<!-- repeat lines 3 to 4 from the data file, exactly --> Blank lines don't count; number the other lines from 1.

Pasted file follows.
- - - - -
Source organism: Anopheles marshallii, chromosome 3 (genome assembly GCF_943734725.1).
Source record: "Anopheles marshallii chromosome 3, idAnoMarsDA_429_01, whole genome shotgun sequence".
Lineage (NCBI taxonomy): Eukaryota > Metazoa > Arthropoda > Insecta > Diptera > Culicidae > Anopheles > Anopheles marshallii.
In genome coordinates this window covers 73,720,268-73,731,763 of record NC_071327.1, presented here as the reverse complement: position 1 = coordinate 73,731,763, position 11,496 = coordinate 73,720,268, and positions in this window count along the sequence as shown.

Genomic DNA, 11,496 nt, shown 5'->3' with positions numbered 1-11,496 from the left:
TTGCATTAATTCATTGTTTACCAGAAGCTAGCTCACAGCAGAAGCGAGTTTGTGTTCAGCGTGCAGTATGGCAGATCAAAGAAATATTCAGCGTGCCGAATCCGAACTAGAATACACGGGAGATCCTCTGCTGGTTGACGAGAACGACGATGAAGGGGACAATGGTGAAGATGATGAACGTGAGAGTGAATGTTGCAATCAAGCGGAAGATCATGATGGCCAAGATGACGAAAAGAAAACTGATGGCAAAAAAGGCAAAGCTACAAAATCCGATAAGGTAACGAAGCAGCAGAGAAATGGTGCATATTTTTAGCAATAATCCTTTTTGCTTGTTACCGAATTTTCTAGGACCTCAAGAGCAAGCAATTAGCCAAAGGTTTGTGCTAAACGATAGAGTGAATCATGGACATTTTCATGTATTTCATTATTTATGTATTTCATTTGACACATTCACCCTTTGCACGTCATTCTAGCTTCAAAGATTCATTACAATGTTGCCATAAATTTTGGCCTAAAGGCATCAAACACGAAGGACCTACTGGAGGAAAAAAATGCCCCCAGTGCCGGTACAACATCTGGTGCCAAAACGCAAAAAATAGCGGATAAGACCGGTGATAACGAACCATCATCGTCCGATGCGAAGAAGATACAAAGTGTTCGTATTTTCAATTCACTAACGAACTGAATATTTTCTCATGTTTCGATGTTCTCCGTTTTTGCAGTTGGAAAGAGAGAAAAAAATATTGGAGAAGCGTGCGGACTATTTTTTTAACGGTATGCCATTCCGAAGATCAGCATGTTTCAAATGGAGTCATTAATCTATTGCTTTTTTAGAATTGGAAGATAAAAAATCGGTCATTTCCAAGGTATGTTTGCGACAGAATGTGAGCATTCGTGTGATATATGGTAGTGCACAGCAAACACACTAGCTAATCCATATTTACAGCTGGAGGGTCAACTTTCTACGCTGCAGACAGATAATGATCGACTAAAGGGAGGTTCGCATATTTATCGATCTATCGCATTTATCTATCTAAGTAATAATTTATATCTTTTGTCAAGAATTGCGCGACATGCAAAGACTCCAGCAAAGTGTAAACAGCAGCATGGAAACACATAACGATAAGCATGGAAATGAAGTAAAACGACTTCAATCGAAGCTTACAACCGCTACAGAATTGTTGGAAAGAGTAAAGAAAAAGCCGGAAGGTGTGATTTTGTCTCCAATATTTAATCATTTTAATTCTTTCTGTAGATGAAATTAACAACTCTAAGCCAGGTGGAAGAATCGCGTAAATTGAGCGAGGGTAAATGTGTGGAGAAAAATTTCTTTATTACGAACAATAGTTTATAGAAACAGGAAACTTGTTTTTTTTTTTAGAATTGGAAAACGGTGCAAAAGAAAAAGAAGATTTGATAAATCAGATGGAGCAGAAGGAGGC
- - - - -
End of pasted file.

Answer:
Lineage (NCBI taxonomy): Eukaryota > Metazoa > Arthropoda > Insecta > Diptera > Culicidae > Anopheles > Anopheles marshallii.
In genome coordinates this window covers 73,720,268-73,731,763 of record NC_071327.1, presented here as the reverse complement: position 1 = coordinate 73,731,763, position 11,496 = coordinate 73,720,268, and positions in this window count along the sequence as shown.